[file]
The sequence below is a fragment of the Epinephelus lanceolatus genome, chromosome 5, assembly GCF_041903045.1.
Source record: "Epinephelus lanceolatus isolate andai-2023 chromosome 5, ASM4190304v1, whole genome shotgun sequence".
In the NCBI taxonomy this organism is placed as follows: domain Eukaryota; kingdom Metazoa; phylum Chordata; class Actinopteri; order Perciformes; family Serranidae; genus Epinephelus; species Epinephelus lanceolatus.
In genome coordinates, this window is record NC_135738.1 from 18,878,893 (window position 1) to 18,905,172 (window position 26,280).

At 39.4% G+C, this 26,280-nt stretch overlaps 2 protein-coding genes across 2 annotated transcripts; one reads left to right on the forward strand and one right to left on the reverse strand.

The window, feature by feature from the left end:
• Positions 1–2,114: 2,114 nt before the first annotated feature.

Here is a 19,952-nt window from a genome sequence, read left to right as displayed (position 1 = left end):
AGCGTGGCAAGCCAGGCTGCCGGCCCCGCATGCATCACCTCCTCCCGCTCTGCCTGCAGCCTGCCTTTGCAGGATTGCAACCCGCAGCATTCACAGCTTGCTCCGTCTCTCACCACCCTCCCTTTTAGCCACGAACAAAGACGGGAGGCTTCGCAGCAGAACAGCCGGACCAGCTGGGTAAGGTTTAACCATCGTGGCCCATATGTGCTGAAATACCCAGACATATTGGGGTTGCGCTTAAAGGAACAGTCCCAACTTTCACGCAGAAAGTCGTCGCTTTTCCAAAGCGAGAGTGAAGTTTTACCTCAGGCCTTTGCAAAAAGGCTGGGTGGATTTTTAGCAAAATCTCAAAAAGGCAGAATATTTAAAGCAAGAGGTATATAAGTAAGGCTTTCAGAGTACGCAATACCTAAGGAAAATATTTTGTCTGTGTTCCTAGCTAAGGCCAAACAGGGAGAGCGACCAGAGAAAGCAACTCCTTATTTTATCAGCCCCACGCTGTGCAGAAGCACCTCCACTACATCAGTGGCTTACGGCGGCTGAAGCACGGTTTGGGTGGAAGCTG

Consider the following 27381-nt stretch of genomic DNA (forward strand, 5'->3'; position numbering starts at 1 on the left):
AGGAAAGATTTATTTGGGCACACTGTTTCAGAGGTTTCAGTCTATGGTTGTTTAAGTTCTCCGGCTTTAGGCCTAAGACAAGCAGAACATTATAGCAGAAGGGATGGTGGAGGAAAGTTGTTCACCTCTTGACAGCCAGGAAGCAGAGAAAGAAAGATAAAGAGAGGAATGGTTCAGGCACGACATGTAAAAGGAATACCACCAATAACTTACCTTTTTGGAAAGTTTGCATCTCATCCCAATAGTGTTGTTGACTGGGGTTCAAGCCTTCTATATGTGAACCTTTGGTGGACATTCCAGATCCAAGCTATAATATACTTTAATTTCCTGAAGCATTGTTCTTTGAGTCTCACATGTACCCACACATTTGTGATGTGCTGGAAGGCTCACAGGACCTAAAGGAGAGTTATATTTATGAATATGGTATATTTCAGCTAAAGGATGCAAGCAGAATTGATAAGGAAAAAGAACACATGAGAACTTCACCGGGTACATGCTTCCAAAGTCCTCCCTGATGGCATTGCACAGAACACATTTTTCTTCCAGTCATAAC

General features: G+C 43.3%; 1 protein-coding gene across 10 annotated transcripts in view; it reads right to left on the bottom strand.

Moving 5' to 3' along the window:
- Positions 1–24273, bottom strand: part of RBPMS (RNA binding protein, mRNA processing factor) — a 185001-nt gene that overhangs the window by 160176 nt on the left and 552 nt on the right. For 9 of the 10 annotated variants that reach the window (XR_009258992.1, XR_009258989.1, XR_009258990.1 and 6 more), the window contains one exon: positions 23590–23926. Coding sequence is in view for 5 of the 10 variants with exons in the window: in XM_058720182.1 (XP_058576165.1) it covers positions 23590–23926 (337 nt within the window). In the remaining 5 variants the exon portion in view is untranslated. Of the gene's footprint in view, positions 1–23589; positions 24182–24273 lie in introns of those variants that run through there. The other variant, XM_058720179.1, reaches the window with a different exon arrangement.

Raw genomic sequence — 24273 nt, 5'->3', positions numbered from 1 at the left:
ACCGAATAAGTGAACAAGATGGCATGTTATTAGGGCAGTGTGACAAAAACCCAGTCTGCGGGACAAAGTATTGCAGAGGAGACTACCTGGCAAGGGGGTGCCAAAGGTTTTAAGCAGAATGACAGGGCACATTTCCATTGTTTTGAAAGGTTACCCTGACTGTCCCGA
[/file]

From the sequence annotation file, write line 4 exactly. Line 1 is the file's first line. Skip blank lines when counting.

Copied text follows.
In genome coordinates, this window is record NC_135738.1 from 18,878,893 (window position 1) to 18,905,172 (window position 26,280).